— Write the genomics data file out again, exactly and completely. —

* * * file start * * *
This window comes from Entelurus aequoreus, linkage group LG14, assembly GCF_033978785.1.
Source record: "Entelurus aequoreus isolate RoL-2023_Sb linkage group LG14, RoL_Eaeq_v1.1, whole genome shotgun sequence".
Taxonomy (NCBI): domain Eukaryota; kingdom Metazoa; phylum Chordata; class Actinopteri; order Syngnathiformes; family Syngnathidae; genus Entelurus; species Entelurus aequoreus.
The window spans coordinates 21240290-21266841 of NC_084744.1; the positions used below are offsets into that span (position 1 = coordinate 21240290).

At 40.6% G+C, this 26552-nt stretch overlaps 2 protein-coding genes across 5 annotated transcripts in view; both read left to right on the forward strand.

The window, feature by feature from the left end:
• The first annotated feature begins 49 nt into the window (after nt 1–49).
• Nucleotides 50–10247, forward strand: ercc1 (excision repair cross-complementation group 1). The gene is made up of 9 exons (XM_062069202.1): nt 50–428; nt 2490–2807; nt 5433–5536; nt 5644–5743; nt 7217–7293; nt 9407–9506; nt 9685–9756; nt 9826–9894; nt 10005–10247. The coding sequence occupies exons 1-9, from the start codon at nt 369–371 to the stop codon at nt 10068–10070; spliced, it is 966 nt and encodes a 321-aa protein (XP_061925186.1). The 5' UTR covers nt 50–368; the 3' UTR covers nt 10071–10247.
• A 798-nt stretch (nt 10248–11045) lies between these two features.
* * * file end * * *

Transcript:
This window comes from Entelurus aequoreus, linkage group LG14, assembly GCF_033978785.1.
Source record: "Entelurus aequoreus isolate RoL-2023_Sb linkage group LG14, RoL_Eaeq_v1.1, whole genome shotgun sequence".
Taxonomy (NCBI): domain Eukaryota; kingdom Metazoa; phylum Chordata; class Actinopteri; order Syngnathiformes; family Syngnathidae; genus Entelurus; species Entelurus aequoreus.
The window spans coordinates 21240290-21266841 of NC_084744.1; the positions used below are offsets into that span (position 1 = coordinate 21240290).

At 40.6% G+C, this 26552-nt stretch overlaps 2 protein-coding genes across 5 annotated transcripts in view; both read left to right on the forward strand.

The window, feature by feature from the left end:
• The first annotated feature begins 49 nt into the window (after nt 1–49).
• Nucleotides 50–10247, forward strand: ercc1 (excision repair cross-complementation group 1). The gene is made up of 9 exons (XM_062069202.1): nt 50–428; nt 2490–2807; nt 5433–5536; nt 5644–5743; nt 7217–7293; nt 9407–9506; nt 9685–9756; nt 9826–9894; nt 10005–10247. The coding sequence occupies exons 1-9, from the start codon at nt 369–371 to the stop codon at nt 10068–10070; spliced, it is 966 nt and encodes a 321-aa protein (XP_061925186.1). The 5' UTR covers nt 50–368; the 3' UTR covers nt 10071–10247.
• A 798-nt stretch (nt 10248–11045) lies between these two features.